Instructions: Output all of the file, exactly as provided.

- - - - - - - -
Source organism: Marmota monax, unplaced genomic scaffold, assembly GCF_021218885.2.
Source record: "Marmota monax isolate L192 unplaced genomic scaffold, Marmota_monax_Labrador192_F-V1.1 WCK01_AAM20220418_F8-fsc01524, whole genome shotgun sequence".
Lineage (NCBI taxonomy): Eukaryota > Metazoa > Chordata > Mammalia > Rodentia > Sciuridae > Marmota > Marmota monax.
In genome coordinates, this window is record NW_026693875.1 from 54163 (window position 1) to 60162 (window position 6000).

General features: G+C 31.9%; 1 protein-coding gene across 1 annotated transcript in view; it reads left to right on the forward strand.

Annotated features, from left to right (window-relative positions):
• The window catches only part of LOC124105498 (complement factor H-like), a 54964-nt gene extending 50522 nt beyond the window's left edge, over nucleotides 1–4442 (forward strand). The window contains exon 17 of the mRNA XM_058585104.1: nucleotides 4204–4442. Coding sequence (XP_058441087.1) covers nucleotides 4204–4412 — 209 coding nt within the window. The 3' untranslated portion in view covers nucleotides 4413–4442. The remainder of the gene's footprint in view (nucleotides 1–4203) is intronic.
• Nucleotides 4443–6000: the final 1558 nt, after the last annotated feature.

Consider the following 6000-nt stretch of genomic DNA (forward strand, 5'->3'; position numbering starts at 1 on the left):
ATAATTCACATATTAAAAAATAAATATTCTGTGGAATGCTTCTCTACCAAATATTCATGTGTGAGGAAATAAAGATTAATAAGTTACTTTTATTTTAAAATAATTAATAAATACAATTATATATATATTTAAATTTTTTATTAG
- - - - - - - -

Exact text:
Source organism: Marmota monax, unplaced genomic scaffold, assembly GCF_021218885.2.
Source record: "Marmota monax isolate L192 unplaced genomic scaffold, Marmota_monax_Labrador192_F-V1.1 WCK01_AAM20220418_F8-fsc01524, whole genome shotgun sequence".
Lineage (NCBI taxonomy): Eukaryota > Metazoa > Chordata > Mammalia > Rodentia > Sciuridae > Marmota > Marmota monax.
In genome coordinates, this window is record NW_026693875.1 from 54163 (window position 1) to 60162 (window position 6000).

General features: G+C 31.9%; 1 protein-coding gene across 1 annotated transcript in view; it reads left to right on the forward strand.

Annotated features, from left to right (window-relative positions):
• The window catches only part of LOC124105498 (complement factor H-like), a 54964-nt gene extending 50522 nt beyond the window's left edge, over nucleotides 1–4442 (forward strand). The window contains exon 17 of the mRNA XM_058585104.1: nucleotides 4204–4442. Coding sequence (XP_058441087.1) covers nucleotides 4204–4412 — 209 coding nt within the window. The 3' untranslated portion in view covers nucleotides 4413–4442. The remainder of the gene's footprint in view (nucleotides 1–4203) is intronic.
• Nucleotides 4443–6000: the final 1558 nt, after the last annotated feature.

Consider the following 6000-nt stretch of genomic DNA (forward strand, 5'->3'; position numbering starts at 1 on the left):
ATAATTCACATATTAAAAAATAAATATTCTGTGGAATGCTTCTCTACCAAATATTCATGTGTGAGGAAATAAAGATTAATAAGTTACTTTTATTTTAAAATAATTAATAAATACAATTATATATATATTTAAATTTTTTATTAG